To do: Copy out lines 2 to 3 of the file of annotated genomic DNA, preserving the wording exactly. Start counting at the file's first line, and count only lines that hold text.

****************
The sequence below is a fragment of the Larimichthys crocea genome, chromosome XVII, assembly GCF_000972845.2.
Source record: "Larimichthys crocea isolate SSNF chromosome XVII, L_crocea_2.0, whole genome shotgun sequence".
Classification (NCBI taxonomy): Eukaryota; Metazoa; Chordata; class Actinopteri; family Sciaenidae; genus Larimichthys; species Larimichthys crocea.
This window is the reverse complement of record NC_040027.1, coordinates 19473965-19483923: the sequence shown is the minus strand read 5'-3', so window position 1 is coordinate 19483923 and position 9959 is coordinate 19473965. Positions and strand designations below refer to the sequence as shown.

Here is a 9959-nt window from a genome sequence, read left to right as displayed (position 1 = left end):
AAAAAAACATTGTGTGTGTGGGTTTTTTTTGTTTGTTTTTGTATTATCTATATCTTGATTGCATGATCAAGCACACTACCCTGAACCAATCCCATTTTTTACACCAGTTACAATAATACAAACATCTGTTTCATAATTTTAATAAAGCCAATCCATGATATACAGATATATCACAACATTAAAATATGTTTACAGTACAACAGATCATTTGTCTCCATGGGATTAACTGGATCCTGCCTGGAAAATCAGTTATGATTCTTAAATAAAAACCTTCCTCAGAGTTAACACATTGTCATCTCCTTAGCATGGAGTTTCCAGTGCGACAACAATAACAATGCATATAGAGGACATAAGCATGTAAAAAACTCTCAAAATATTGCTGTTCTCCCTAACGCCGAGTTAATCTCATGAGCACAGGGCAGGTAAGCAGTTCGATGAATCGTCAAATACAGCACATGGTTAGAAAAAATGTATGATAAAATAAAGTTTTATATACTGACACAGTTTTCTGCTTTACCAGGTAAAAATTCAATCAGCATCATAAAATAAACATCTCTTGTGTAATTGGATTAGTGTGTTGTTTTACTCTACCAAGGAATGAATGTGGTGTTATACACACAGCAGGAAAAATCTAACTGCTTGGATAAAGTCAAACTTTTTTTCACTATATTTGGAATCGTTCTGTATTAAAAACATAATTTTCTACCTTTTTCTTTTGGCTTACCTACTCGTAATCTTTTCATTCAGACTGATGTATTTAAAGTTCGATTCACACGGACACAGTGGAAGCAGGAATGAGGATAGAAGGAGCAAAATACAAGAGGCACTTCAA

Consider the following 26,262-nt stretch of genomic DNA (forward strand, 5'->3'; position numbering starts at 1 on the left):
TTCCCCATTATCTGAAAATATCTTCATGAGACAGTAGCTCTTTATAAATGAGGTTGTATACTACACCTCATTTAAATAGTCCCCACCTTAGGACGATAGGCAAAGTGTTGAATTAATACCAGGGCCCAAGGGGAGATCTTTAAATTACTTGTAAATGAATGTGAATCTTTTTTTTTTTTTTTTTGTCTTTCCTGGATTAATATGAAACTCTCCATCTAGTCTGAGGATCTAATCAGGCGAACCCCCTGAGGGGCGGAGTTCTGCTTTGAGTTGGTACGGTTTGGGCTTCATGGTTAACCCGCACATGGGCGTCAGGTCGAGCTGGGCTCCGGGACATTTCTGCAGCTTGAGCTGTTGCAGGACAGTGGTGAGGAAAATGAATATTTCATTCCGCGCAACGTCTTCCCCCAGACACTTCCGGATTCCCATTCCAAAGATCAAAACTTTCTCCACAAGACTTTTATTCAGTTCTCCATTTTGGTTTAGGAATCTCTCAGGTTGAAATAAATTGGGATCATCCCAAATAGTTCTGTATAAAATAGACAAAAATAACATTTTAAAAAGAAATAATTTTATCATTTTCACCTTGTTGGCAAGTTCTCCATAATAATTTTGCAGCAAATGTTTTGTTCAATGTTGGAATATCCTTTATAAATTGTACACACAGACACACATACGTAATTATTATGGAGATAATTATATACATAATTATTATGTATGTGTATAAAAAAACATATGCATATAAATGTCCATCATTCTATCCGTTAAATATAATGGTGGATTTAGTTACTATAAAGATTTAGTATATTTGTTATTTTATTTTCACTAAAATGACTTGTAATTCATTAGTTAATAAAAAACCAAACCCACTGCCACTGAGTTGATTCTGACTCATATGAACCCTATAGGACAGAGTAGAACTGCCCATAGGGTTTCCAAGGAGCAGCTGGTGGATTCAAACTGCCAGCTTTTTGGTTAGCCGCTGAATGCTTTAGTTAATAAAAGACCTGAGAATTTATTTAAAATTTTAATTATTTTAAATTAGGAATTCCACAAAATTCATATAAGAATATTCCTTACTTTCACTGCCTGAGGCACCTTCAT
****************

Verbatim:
Source record: "Larimichthys crocea isolate SSNF chromosome XVII, L_crocea_2.0, whole genome shotgun sequence".
Classification (NCBI taxonomy): Eukaryota; Metazoa; Chordata; class Actinopteri; family Sciaenidae; genus Larimichthys; species Larimichthys crocea.